SOCIAL AND RELIGIOUS CONSERVATIVES PUSHING FOR USE OF NC-17 RATING - This article caught our eye because in it a Las Vegas theater chain rep mentions the significance of Latter-day Saints in their community. But the discussion of ratings is also of broader interest. Excerpt: for Bernardo Bertolucci's "The Dreamers" [which is rated NC-17 for its pornogaphic content] ran in many metropolitan dailies, and a random sampling of reactions from theater owners and theatergoers shows this particular line in the sand is welcome.

"This absolutely helps us," says Lois Blackburn of the Utah-based Westates Theaters - a 25-screen chain with another 10-screen multiplex on the way - in Las Vegas for the annual theater owners' confab known as ShoWest. Despite the conservative Christian and Mormon neighborhood of her theaters, she says she'd have no problem carrying a film rated NC-17.

She cites the fact that the boundaries of R-rated content have shifted over the past decade. "So many of the films already are NC-17 [in content], we might as well just let people know that's what they are," she says. The unambiguous category also helps the theaters help parents, she adds. "With the R rating, we're always having problems with who's a guardian; who's entitled to bring in someone under 17," she says. "This way, if you're not 17, you're not coming in. Period. That's easier and faster for us."

Source: Gloria Goodale (staff writer), "Ratings rehab: NC-17 may no longer be Hollywood's scarlet letter. Why the new acceptance?" in The Christian Science Monitor, 12 April 2004. Read the full article online at:

* * *

CATHOLIC BYU PROFESSOR CASTIGATES LDS DIRECTOR KIETH MERRILL FOR "PASSION" COMMENTS - Juliana Boerio-Goates is the director of liturgy at St. Francis of Assisi Catholic Church in Orem. She is also a chemistry professor at Brigham Young University. She did not like some of Academy Award-winning Latter-day Saint film director Kieth Merrill's recent article in Meridian Magazine about Mel Gibson's movie "The Passion of the Christ." Merrill was actually quite complimentary about Gibson and the movie, and basically said that he can neither recommend that people see it, nor recommend that people don't see it. It depends on the person. "Try to understand Catholicism," published Sunday, April 04, 2004. Boerio-Goates begins her op-ed piece:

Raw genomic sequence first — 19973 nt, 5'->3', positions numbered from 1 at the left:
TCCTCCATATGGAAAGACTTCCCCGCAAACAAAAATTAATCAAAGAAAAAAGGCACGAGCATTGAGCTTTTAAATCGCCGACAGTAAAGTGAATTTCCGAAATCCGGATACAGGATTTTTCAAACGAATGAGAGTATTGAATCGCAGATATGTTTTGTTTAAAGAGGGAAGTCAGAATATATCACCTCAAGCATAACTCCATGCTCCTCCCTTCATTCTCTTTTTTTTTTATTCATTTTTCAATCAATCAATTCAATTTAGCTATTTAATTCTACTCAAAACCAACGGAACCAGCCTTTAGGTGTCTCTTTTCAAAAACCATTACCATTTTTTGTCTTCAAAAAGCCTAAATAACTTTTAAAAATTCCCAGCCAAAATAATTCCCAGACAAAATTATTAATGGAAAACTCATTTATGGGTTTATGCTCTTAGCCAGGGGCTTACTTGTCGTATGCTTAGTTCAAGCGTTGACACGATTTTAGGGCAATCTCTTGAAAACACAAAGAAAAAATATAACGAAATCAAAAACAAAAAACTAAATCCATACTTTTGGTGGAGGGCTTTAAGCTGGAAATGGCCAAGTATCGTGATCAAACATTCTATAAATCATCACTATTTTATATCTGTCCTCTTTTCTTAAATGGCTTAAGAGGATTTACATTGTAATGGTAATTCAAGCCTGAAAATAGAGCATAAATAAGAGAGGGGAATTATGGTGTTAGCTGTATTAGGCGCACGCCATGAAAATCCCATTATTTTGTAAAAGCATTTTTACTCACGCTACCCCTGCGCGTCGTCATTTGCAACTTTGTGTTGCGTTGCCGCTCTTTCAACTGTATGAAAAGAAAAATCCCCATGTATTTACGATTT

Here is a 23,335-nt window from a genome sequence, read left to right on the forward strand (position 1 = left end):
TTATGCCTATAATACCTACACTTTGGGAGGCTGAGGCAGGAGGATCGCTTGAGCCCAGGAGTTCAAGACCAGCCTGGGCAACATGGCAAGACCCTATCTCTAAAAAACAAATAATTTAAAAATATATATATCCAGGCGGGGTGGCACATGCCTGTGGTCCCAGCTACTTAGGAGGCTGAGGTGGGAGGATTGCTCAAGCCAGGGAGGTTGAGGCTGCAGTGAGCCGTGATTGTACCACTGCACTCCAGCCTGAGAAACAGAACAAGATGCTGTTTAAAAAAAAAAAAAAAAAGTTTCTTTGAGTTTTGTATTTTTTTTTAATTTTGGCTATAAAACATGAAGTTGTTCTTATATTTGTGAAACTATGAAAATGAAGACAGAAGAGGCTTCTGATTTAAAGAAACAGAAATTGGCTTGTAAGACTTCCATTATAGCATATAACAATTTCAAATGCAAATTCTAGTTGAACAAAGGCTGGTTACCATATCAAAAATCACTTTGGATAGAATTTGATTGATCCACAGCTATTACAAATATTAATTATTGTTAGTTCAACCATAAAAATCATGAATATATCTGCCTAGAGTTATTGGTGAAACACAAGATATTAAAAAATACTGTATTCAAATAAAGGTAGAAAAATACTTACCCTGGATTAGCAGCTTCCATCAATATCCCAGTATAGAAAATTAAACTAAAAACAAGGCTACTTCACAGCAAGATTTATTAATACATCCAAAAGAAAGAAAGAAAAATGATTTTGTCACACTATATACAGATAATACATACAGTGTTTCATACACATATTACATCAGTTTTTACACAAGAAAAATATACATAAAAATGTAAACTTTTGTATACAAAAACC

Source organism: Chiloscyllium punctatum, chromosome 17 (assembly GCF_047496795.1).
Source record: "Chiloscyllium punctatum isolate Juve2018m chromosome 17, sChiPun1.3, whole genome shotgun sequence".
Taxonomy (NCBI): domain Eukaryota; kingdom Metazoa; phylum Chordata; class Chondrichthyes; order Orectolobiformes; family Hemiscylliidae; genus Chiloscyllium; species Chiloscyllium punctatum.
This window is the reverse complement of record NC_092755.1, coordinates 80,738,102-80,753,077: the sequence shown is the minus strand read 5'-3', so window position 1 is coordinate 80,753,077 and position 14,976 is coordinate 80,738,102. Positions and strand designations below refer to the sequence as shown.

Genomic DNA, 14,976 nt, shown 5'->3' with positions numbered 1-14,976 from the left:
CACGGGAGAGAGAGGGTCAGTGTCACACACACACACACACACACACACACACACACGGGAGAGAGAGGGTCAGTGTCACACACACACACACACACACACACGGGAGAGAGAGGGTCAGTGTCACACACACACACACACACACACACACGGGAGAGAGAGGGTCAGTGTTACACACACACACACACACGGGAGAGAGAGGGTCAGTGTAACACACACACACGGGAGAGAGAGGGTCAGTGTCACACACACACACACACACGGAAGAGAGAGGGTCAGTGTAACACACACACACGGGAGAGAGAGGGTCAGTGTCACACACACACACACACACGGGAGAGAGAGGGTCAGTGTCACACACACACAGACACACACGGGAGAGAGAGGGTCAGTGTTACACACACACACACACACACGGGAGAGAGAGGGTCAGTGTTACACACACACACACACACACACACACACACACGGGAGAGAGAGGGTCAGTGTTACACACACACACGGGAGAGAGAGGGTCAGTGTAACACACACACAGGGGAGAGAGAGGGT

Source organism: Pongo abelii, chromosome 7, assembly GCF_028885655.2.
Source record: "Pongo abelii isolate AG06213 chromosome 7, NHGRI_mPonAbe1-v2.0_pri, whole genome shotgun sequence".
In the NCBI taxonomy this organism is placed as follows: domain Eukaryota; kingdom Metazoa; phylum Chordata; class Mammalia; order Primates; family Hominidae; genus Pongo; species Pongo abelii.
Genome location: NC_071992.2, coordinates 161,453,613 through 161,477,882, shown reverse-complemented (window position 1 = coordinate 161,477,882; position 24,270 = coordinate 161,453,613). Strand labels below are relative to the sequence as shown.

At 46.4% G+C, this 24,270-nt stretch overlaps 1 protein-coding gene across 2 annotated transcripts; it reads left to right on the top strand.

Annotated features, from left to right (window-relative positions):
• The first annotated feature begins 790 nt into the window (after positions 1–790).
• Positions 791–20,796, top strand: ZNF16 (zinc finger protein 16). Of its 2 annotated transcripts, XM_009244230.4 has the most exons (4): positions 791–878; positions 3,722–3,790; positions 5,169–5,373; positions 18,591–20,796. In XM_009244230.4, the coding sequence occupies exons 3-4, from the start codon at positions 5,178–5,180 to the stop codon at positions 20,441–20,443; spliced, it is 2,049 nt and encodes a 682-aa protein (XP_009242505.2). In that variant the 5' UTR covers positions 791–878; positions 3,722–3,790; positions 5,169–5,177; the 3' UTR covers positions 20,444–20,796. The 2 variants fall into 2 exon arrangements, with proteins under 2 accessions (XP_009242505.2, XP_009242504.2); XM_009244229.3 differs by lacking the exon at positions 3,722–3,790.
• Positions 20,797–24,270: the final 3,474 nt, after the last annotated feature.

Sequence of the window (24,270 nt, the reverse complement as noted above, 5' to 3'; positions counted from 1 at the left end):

The recent release of Mel Gibson's movie "The Passion of Christ" has prompted a more general examination of the themes of death, redemption and hope as they appear in the Christian community.

Several LDS columnists, including Kieth Merrill, the LDS film director, have criticized Gibson as being too macabre and have extended their glib analysis to include the rest of Christendom.

Mr. Merrill, for example, has written that he is not surprised by what he considers to be Gibson's neglect of the Resurrection's joyful purpose because he is "accustomed to the Catholic emphasis on the pain, the suffering and death." He continues, "Latter-day Saints are blessed to know Jesus Christ, as few other Christians understand him. To us the story of Christ -- even his death -- is ultimately about life and hope. From the darkness comes the light. From his death comes life everlasting ..."

I am always nervous when a member of one religion speaks so authoritatively about the beliefs of another, but Mr. Merrill's remarks especially sadden me because they represent a basic ignorance of non-Mormon Christianity. Despite having lived in Utah for 22 years, I am still surprised by such attitudes.

Boerio-Goates issues an invitation to Kieth Merrill and other Latter-day Saints who believe "that the Catholic focus ignores the Resurrection" to "participate with us in the liturgies of Holy Week." Read the full column in Utah County's Daily Herald:

ABBREVIATED DIGEST THIS WEEK - But we'll be back next week with an earful of new material. Thanks for your support!